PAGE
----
NEW YORK – If black, Latino, and indigenous Americans are hospitalized and die from the coronavirus in far greater numbers than others, shouldn't the government consider them to be at high risk for serious illnesses? So far the answer is no, even though federal health officials have pondered that apparently simple question for months.
However, federal public health officials have announced a new strategy that promises to improve data collection and take steps to address the stark inequalities in how the disease especially affects minority Americans.
Officials with the US Centers for Disease Control and Prevention (CDC) emphasize that the disproportionately high Impact on certain minority groups does not depend on genetics. Rather, it is social conditions that make these groups more exposed to the virus and that, if they are infected, they are more likely to become seriously ill.
"Just mentioning racial and ethnic groups without contextualizing what contributes to the risk they have the potential to stigmatize and victimize, "said CDC's Leandris Liburd, who two months ago was named chief of health equity in the agency's response to the coronavirus.
Outside experts agree that there are many possible negative effects of label certain racial and ethnic groups as high risk.
"You must be very careful not to do it in such a way that you classify a whole class of people as 'COVID carriers,'" said physician George Benjamin, executive director of the American Public Health Association.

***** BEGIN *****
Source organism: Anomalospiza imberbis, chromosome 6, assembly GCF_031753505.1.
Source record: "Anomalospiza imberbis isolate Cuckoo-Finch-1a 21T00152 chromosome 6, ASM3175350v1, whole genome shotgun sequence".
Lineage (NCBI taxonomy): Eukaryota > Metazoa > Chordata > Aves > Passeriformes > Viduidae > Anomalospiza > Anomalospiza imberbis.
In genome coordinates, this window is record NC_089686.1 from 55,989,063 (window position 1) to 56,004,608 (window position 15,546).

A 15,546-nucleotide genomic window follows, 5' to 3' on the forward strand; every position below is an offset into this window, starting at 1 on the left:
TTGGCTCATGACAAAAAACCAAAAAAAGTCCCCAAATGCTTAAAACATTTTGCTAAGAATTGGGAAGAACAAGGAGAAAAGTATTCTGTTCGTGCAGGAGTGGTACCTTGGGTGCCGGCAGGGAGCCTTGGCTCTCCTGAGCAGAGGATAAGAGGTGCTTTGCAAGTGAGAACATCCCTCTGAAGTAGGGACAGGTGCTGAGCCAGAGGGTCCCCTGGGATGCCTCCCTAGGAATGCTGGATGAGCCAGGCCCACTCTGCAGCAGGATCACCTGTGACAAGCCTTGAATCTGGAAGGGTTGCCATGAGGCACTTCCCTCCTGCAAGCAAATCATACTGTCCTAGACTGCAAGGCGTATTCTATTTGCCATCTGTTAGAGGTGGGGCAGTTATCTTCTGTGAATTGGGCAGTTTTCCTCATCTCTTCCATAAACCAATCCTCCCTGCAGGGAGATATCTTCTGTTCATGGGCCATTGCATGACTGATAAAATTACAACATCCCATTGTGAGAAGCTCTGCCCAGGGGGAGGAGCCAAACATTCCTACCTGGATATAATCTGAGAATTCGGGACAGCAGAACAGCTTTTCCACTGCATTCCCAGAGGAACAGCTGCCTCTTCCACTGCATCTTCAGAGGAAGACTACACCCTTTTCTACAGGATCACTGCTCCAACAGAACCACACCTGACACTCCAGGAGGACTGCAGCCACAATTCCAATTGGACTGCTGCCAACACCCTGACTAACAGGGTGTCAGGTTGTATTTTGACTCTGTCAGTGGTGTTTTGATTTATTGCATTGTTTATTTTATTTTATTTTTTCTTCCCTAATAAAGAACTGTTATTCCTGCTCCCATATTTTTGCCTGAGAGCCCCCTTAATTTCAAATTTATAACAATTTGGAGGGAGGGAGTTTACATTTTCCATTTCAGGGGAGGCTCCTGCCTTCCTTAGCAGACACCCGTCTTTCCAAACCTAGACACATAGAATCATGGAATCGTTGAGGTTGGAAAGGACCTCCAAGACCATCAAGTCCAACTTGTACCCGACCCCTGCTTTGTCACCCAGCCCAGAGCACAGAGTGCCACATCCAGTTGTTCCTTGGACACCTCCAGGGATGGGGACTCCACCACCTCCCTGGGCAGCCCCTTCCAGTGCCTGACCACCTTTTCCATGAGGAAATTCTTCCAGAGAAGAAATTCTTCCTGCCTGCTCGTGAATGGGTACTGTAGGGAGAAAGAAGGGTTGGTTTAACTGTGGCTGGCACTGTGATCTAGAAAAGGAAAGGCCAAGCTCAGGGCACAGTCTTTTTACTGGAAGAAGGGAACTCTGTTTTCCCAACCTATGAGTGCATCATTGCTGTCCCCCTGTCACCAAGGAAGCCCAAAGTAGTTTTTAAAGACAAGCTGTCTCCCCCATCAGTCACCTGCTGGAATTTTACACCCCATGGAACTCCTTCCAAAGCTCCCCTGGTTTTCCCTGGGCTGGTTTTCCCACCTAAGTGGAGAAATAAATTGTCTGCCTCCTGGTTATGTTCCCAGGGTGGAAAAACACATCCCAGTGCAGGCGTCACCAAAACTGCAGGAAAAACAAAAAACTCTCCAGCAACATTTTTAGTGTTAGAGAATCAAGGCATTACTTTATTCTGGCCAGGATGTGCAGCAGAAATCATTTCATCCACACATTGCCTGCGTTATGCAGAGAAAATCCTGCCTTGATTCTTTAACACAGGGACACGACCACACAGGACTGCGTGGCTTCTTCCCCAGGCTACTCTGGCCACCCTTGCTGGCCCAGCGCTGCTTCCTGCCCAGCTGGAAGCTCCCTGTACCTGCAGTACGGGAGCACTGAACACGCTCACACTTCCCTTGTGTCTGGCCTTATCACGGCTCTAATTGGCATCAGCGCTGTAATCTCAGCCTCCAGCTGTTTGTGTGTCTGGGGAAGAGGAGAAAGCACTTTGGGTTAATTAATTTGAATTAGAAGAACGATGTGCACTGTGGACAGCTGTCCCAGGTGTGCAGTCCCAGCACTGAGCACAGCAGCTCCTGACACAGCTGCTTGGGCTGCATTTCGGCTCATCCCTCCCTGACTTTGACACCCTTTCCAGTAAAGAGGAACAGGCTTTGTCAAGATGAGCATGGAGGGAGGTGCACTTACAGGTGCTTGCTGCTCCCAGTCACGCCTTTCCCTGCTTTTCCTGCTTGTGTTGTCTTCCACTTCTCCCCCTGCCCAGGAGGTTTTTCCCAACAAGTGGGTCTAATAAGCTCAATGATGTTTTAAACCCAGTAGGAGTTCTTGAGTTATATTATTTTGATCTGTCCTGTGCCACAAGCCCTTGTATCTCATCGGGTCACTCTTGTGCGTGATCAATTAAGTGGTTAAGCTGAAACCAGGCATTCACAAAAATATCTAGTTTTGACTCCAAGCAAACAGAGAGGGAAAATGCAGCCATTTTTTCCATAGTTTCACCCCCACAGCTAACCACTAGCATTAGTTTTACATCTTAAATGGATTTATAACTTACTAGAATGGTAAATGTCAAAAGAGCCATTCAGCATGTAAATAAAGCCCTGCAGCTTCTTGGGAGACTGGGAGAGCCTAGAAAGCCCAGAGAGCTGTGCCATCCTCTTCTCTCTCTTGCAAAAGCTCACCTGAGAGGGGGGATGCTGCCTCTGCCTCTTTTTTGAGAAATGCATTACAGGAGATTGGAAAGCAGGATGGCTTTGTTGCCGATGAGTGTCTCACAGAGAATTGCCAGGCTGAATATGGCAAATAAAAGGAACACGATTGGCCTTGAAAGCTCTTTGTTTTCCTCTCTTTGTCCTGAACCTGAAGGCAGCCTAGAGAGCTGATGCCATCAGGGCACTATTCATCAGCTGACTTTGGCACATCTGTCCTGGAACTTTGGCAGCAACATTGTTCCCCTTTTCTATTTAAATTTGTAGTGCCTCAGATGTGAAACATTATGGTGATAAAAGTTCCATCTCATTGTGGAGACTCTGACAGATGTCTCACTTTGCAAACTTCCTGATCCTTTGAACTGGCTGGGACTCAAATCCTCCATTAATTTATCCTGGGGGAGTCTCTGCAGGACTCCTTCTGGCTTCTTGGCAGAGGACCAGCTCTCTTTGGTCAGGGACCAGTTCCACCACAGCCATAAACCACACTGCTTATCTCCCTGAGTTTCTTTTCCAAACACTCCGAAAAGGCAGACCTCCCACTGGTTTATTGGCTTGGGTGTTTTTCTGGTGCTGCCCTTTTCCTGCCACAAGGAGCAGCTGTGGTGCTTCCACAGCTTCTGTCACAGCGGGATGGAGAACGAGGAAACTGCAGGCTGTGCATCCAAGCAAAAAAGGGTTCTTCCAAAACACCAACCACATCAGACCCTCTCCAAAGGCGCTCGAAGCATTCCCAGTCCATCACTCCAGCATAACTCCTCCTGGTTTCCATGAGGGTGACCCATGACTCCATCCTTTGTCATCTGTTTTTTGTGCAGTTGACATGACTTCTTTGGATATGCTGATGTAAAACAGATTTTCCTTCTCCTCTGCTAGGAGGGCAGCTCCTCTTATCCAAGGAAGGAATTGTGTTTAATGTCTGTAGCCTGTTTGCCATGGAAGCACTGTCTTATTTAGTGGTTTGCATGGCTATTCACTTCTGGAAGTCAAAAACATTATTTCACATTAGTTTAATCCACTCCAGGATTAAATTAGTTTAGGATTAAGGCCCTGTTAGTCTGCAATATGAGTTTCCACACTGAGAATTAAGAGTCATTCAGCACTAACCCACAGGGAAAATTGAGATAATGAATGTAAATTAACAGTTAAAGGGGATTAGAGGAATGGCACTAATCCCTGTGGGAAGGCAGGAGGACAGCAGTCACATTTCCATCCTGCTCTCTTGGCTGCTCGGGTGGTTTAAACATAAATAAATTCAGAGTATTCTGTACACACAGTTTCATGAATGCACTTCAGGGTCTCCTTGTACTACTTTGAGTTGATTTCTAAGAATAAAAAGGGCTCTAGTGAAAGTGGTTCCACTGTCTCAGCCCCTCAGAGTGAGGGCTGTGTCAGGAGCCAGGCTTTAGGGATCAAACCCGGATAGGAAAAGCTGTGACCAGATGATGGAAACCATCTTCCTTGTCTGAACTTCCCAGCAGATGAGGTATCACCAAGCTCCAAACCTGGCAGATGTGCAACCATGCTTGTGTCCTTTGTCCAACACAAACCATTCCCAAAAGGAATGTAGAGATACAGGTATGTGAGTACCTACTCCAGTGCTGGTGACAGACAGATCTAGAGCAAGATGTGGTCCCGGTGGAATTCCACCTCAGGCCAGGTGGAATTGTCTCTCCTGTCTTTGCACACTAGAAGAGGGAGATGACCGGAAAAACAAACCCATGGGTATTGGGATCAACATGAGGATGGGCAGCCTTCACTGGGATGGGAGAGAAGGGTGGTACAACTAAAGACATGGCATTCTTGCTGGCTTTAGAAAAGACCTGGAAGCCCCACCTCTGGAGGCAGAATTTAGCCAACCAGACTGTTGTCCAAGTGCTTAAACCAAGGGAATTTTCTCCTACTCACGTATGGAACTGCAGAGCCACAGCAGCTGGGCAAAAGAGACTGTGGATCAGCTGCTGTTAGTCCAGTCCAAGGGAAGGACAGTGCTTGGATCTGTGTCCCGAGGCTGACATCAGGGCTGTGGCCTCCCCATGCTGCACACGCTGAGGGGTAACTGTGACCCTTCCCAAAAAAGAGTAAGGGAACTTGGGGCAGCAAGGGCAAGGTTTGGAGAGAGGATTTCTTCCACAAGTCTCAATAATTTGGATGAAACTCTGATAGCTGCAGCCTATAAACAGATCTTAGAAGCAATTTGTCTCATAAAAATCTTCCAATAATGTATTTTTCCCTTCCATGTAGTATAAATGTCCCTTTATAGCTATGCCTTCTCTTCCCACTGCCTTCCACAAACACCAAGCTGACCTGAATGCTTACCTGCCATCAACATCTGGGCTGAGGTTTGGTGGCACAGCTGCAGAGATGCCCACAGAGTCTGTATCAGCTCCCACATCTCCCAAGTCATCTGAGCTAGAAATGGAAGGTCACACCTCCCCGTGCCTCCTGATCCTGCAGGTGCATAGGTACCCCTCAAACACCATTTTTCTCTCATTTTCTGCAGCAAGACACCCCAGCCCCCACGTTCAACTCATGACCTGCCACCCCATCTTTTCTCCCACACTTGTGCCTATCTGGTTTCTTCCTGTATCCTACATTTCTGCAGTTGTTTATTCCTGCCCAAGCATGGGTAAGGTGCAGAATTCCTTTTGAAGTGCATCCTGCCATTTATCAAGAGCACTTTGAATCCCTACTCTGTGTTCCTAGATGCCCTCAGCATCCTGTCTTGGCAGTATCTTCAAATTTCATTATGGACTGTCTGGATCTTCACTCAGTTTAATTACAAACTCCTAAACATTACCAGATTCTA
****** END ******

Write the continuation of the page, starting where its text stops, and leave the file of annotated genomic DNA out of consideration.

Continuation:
The uneven impact of COVID-19 has been dramatic: American Indians and Alaska tribes are ho Spitalized five times more than white Americans. The hospitalization rate for black and Hispanic Americans is more than four times that of whites, according to data available from the CDC as of mid-July.
Detailed monitoring through mid-May indicates that black people accounted for 25 % of deaths in the United States so far, although they comprise approximately 13% of the country's population. 24% of the dead were Hispanic, representing approximately 18.5% of the population.
Additionally, 35% are white, representing 60% of the population.
Other researchers have noted that minorities face problems when trying to access tests or medical care for the coronavirus. However, while they have sometimes emphasized the disproportionate damage the virus has had to certain racial and ethnic groups, the CDC has been careful not to categorize them as high risk or to give them higher priority for certain health services.
Indeed In May, the CDC removed guidelines they had published stating that symptom-free minorities should be considered a priority for coronavirus testing. Government officials later claimed the publication had been a mistake.
Last month, the CDC edited its list indicating which Americans are most at risk for severe COVID-19 and added pregnant women and people with certain underlying diseases. But race and ethnicity were left out.
On Friday, the CDC released a racial equity strategy where they promised better data collection on how the virus impacts minorities. It also calls for improved testing, contact tracing, and secure quarantines, as well as isolation and care for minorities at risk. The agency said it will take steps to diversify the public health workforce in response to the epidemic.
At the moment, the agency did not provide details of an increase in funding for this work, but it is more than it has done in the past, according to some health experts.